Well they are, aren’t they…boring that is.
However it is really important to have some kind of backup in place as technology can fail at any time, often without warning, and often catastrophically. You have been warned.
I’m perhaps a little over the top about my backup strategies (yes plural) – I have multiple backups in multiple places on multiple different devices and I frequently check those devices to make sure they are working properly. My data, or more specifically, my photos are very, very important to me so I’d rather not lose them to the whims of some tech that might die on me at a really inconvenient time.
Why should we backup? The obvious answer is that if the data is in one place only and the hardware fails then there is a good chance that you will lose that data forever. Not ideal. A slightly less obvious reason is that all storage media has a finite life. This means that a hard drive in a computer, or a separate drive, can develop non-critical errors over time that will corrupt one or two files. That may seem like it is not a problem unless the corrupted file happens to be super important to you. If there was another copy of that file elsewhere, the chances of that being corrupted at the same time are a lot less likely. A third reason is the increase in ransomware attacks. This is when a virus encrypts your data and you are held to ransom by the hacker who will, allegedly, give you the key to unlock your files if you pay them some money. No guarantees whatsoever.
I’m sure by now that you are getting the message that backups are a good thing even though they are still boring!
So what do I backup to? There are many options to choose from that vary in price and convenience and really come down to what you can afford. There’s CD/DVD/BD discs, hard disks, SSD drives, tape and cloud to mention the main choices. Which you choose will depend on how much data you want to backup. CD/DVD/BD discs are great for archiving as they have a long shelf life but are less convenient for daily backups. Hard disks are a great choice in terms of cost/MB but have a limited lifespan (average 3-5 years). SSD drives are still expensive, very fast, robust from shocks but have a limited number of read write operations. Tape is only really good for larger organisations and cloud can be expensive if you have a lot of data.
I’m not going to go into loads of detail about each choice as there is plenty of info on the net about such things if you really want to know. I will tell you what I do though. The is not necessarily the best setup but it works for me.
I use backup software (Carbon Copy Cloner by Bombich) and have multiple tasks run from 2 machines for my entire network. I have a bootable backup of my main machine which would allow me to boot the backup copy if the main drive died and I really had to carry on working. I have my Lightroom catalog and photos on an external drive. This drive is backed up every hour with another drive that is permanently attached to my Mac. I then backup the LR drive to a RAID array across the network every 6 hours. The LR drive is also backed up to another external drive that is attached to the Mac once a week or after I have imported a lot of photos and the immediately ejected once it has finished the task. So I have 3 backups as well as the main ‘live’ copy that I work on.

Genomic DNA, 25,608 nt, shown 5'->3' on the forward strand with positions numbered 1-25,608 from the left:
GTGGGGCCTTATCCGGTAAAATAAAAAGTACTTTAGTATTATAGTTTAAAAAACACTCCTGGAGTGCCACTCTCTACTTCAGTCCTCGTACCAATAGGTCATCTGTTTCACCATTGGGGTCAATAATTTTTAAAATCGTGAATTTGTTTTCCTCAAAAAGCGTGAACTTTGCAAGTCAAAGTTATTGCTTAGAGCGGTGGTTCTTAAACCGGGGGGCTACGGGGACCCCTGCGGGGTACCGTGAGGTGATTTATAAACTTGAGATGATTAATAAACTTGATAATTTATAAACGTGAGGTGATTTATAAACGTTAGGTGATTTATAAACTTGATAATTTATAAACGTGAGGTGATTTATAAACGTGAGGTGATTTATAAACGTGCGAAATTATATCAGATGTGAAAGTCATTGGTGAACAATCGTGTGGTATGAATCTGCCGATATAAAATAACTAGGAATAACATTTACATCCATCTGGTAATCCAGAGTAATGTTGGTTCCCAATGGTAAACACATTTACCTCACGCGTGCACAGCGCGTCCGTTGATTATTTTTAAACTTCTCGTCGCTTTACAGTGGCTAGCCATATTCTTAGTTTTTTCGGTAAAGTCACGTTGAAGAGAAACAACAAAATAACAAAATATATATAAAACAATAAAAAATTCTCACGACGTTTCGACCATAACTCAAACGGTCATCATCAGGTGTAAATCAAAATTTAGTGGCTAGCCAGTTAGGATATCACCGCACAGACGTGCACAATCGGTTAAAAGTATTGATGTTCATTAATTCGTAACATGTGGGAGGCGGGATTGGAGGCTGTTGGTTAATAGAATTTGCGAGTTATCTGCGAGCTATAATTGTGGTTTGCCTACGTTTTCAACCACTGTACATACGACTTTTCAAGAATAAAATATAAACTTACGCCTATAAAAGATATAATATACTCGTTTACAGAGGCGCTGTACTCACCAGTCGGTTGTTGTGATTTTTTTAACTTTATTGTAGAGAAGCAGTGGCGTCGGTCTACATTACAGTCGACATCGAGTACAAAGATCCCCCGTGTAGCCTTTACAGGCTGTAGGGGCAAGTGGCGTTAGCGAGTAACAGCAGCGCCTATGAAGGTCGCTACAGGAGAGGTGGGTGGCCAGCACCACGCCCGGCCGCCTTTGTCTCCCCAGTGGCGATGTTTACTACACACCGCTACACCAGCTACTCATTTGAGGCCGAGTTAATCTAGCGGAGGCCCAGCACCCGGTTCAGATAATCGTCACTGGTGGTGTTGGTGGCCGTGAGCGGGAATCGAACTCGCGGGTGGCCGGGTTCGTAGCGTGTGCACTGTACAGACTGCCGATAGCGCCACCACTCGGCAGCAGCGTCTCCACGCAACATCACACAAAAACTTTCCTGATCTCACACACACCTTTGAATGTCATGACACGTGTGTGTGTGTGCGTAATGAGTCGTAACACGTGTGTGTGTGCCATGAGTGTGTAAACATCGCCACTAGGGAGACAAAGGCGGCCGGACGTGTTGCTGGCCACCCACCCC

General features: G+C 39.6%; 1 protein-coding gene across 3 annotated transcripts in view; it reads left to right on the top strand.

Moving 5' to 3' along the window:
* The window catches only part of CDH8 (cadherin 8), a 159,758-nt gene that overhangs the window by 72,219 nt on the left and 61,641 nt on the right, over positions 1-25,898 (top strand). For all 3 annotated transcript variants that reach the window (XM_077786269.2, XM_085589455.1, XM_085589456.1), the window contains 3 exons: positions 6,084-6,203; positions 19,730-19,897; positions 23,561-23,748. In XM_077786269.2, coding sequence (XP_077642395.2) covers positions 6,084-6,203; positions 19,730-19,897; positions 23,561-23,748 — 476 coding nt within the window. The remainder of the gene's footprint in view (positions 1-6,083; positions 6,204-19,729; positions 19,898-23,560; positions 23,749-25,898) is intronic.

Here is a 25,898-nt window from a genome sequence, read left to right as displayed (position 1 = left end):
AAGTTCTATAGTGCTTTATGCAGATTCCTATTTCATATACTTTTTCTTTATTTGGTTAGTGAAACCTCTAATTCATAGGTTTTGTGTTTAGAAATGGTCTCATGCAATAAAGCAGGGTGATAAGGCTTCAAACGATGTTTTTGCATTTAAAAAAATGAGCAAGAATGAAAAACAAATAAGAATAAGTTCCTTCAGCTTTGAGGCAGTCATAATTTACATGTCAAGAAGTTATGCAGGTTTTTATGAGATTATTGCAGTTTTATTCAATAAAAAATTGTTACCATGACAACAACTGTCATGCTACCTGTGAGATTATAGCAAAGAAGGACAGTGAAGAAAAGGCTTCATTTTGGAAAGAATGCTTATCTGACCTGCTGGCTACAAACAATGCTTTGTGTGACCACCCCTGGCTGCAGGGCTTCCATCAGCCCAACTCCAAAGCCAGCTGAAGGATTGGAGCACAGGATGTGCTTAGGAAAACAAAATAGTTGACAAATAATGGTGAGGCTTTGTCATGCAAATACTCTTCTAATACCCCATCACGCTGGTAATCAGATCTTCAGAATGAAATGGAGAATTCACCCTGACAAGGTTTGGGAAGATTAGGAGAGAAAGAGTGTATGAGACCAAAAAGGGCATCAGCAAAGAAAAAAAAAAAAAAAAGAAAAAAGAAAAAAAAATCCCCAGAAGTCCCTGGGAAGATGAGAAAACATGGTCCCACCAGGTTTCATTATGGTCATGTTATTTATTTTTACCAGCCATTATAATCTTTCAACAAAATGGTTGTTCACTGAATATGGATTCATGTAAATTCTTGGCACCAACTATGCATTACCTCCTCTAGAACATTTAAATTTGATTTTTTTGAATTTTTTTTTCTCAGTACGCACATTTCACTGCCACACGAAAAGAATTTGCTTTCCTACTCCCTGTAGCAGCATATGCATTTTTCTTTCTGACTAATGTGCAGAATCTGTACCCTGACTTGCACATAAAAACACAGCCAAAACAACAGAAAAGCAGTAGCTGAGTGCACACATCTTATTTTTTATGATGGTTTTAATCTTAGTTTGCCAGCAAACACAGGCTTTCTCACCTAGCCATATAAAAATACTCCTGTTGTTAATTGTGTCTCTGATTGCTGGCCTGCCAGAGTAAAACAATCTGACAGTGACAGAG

This sounds excessive and perhaps it is but my photos are important and I want to make sure they are safe. So the logic is this. The first, hourly backup, if you like, is a normal incremental backup which allows me to go back in time to previous versions for over a year (limited by the size of the drive). The RAID backup allows for another copy that is held on a redundant array of disks. This means that if one disk fails in that array no data is lost, I can replace the failed disk and everything carries on as if nothing had happened. This array is also ‘offsite’ so that if the office was to get damaged that array would likely be safe. The last backup is my ransomeware ‘insurance’. It’s not a perfect solution but it means that if my machine was ransomed then since this disk is not permanently attached to my machine, the chance of it being infected as well, is very remote. At most I lose a week’s work and I usually have the images on the camera card for longer than that anyway.
If you’ve managed to read this far then a big WELL DONE to you. It’s not the most exciting of subjects but it is really important. Don’t worry about what I’ve said and the way I do it – if you haven’t got a backup copy of your photos, do something about it quickly. Go on do it now. Don’t get caught up in what’s the best way to do it – the best way is to have a copy and then think about the the longer term later.
Thanks for reading!